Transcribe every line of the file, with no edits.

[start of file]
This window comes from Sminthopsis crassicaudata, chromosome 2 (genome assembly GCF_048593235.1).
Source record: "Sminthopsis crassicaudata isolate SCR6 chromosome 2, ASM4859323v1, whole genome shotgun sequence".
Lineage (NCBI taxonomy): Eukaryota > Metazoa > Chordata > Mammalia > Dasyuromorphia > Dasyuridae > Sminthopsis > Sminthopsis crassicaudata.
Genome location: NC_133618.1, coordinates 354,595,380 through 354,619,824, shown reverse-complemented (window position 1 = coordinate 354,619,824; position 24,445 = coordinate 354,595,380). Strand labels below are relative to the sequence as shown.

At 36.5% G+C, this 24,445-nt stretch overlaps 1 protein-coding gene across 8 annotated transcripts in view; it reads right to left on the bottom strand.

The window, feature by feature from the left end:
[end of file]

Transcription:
This window comes from Sminthopsis crassicaudata, chromosome 2 (genome assembly GCF_048593235.1).
Source record: "Sminthopsis crassicaudata isolate SCR6 chromosome 2, ASM4859323v1, whole genome shotgun sequence".
Lineage (NCBI taxonomy): Eukaryota > Metazoa > Chordata > Mammalia > Dasyuromorphia > Dasyuridae > Sminthopsis > Sminthopsis crassicaudata.
Genome location: NC_133618.1, coordinates 354,595,380 through 354,619,824, shown reverse-complemented (window position 1 = coordinate 354,619,824; position 24,445 = coordinate 354,595,380). Strand labels below are relative to the sequence as shown.

At 36.5% G+C, this 24,445-nt stretch overlaps 1 protein-coding gene across 8 annotated transcripts in view; it reads right to left on the bottom strand.

The window, feature by feature from the left end: